A project to improve the quality of care that bereaved families receive when their baby dies has been found to be making a big difference, and should be rolled out nationally, a new study has found.
To ensure bereaved parents and their families are supported in the best way possible, the National Bereavement Care Pathway (NBCP) was launched in 2017 and has been piloted in 32 NHS Trusts in England. The NBCP helps professionals to provide families with a greater consistency and quality of bereavement care after pregnancy or baby loss.
Independent research by Fiveways previously highlighted improvements made in the 11 Wave one sites when it reported its findings in October 2018. The final report relating to 21 Wave two sites published today analyses the experiences of bereavement care from parents and healthcare professionals.
The results have revealed high levels of satisfaction with the bereavement care they received when their baby died. Parents also said the hospital was a caring and supportive environment, they were treated with respect and many feel the decisions they made in the hospital were the right ones at the time.
Collaborators in the project including baby loss charities and Royal Colleges are calling on NHS Trusts to adopt the National Bereavement Care Pathway and adhere to nine specific bereavement care standards.
Minister for Mental Health, Jackie Doyle-Price MP, said: “Every stillbirth or baby loss is a tragedy and we remain absolutely committed to supporting parents through this difficult time.
"This independent evaluation shows that NBCP has already helped to strengthen the support for many bereaved families across the country, but there is more to do and I would urge all NHS Trusts to adopt this approach to ensure all care surrounding baby loss meets these consistent standards.
Through our Long Term Plan for the NHS we are also accelerating action to halve the number of stillbirths and neonatal deaths over the next five years and improving access to perinatal mental health care for mothers and their partners.”
Surveys completed by 1,268 health care professionals and a further 494 in the follow up, revealed the Pathway has improved staff capability and bereavement care practice amongst teams working at the 21 Wave two Trusts.
Since the Pathway was introduced, more health care professionals feel they now have consistent and clear guidelines which support them to provide good quality care for bereaved parents. The Pathway has improved the dialogue between hospital departments which has helped professionals to deliver care more consistently.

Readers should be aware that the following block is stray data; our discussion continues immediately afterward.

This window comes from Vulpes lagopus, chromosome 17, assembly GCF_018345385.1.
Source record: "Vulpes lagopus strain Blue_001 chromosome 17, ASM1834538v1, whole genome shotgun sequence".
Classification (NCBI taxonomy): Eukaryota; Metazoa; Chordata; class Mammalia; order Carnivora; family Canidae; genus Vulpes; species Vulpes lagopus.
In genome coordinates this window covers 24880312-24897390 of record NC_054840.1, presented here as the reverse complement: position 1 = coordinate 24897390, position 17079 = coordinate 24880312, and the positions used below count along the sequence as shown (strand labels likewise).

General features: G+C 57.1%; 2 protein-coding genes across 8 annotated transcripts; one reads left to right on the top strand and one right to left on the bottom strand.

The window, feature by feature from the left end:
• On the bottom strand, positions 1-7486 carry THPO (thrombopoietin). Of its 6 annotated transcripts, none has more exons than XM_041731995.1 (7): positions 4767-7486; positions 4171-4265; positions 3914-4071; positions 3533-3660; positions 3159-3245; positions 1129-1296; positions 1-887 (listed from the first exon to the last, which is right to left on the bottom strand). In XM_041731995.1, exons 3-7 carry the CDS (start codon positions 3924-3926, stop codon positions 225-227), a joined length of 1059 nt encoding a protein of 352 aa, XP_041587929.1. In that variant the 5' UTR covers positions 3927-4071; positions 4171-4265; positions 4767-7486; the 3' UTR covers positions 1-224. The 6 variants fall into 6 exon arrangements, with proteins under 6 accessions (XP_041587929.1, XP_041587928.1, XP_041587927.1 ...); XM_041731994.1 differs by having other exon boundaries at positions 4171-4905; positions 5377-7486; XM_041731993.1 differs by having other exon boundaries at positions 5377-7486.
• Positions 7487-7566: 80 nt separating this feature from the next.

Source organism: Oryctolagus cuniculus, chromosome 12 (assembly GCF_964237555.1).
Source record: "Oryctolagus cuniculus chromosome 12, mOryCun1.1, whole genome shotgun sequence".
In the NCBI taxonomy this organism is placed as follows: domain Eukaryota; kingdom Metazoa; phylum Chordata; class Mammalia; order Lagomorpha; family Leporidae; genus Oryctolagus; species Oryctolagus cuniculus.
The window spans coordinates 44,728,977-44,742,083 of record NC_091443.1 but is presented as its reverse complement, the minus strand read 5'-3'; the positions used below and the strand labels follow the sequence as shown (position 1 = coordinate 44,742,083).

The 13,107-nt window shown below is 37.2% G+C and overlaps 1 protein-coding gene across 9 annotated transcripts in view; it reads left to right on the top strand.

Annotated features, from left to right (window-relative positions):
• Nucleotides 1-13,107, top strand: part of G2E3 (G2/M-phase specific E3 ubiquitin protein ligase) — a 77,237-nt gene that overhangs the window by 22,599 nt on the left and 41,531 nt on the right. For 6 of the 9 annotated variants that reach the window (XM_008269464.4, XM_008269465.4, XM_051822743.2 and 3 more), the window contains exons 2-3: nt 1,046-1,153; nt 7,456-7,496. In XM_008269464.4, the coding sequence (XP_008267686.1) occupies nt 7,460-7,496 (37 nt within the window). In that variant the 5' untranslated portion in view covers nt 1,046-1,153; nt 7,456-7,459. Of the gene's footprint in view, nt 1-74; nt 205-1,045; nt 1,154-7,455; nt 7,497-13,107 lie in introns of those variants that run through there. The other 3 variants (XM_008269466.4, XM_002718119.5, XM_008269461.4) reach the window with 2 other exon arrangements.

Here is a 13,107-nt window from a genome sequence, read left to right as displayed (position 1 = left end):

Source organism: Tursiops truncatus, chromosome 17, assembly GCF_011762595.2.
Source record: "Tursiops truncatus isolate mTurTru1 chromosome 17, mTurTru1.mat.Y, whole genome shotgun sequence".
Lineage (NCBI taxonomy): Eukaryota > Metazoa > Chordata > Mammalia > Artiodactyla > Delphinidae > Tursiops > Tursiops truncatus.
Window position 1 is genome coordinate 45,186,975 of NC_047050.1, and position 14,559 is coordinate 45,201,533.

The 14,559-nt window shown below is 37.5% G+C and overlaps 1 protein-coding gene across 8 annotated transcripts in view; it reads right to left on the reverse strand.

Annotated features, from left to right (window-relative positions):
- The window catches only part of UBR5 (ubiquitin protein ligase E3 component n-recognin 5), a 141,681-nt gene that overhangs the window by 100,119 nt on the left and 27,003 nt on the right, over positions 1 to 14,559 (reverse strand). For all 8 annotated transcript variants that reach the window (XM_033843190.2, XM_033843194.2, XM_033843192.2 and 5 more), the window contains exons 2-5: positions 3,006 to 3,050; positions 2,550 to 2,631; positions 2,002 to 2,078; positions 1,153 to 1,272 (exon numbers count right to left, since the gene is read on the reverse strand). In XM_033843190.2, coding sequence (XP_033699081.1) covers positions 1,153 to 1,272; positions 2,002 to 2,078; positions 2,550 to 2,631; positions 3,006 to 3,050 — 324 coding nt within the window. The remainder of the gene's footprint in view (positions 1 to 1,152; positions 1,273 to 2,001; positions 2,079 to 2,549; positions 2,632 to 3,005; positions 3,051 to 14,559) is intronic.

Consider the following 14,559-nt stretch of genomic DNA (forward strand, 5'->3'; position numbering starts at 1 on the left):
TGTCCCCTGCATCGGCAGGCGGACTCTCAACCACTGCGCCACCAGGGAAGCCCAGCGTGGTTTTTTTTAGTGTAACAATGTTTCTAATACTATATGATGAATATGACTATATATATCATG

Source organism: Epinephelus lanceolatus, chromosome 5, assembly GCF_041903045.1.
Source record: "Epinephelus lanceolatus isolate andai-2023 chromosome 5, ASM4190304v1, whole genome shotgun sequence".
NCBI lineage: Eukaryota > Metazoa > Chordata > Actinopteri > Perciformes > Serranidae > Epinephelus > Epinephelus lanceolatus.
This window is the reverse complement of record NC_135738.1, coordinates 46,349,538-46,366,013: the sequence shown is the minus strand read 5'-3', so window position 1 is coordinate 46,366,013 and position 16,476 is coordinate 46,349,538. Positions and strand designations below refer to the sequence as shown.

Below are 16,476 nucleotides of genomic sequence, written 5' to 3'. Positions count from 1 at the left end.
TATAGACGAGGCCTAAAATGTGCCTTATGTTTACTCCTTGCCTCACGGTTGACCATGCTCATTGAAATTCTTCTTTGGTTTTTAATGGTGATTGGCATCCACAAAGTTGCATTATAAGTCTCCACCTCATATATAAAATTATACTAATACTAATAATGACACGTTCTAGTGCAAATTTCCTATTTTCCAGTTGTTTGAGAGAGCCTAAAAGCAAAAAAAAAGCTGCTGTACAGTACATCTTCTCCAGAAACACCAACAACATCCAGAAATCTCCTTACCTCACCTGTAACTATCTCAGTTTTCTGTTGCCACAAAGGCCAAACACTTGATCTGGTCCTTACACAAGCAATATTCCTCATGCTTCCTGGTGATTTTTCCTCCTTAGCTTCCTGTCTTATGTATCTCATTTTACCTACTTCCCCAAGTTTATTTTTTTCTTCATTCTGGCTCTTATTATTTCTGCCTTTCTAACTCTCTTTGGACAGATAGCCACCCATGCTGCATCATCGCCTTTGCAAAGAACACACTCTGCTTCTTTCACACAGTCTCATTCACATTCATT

The experience of bereavement care were gathered from 63 parents accorded in an online survey. 84 per cent agreed the hospital is a caring and supportive environment with 92 per cent agreeing they were treated with respect.
Clea Harmer, Chief Executive at Sands (stillbirth and neonatal death charity) which leads on the NBCP and Chair of the NBCP Core Group, said: “Parents who receive poor care can exacerbate the grief they feel, but good care can and does help them on their painful journey. That’s why the NBCP is so important because every parent equally deserves excellent bereavement care. It’s the very least we can do for them.
“Sands is delighted that the independent evaluation of the NBCP has highlighted the impact excellent bereavement care can have for bereaved parents and on enhancing collaborative working amongst healthcare professionals, which has met the initial objectives that Sands and our partner organisations set out to achieve.
“The NBCP has made a huge difference to the lives of bereaved parents and healthcare professionals, and has improved the care they receive. We would like to see the Pathway rolled out nationally, so that all bereaved parents receive the quality care they deserve.”
Jane Fisher, Director, Antenatal Results and Choices (ARC), said: “For us at ARC, it is very gratifying to read bereaved women commending the sensitivity of care they received through the painful experience of ending a pregnancy after a prenatal diagnosis. It is also really positive that health care professionals are able to use the NBCP to change local policy and protocols to provide more parent-centred bereavement care.”
Helen Kirrane, Campaigns and Policy Manager at Bliss, the premature and sick baby charity said: “Nothing will ever be able to take away the grief parents suffer when they lose a baby but ensuring the right care and support is in place can help them come to terms with their tragic loss. The results from this survey show that the NBCP is already making a difference to the experience of bereaved parents at pilot sites. We urge all NHS Trusts and health boards to adopt the pathway and ensure healthcare professionals feel properly equipped to care for bereaved parents.”
Jenny Ward, acting CEO of The Lullaby Trust said: “We are delighted to see the positive outcomes of the evaluation. It proves just how vitally important proper care is in the journey of bereaved parents. We hope that this encourages other areas to provide a consistent level of support to families going through the trauma of a child death.”
Ruth Bender-Atik, Chief Executive of the Miscarriage Association, said: “The Miscarriage Association is delighted that the independent evaluation has demonstrated that implementing the NBCP has led to improvements in bereavement care for those affected by loss. We are particularly pleased that there is positive feedback regarding the care provided for those bereaved through early losses and we join our partners in calling for a national roll-out of the NBCP.”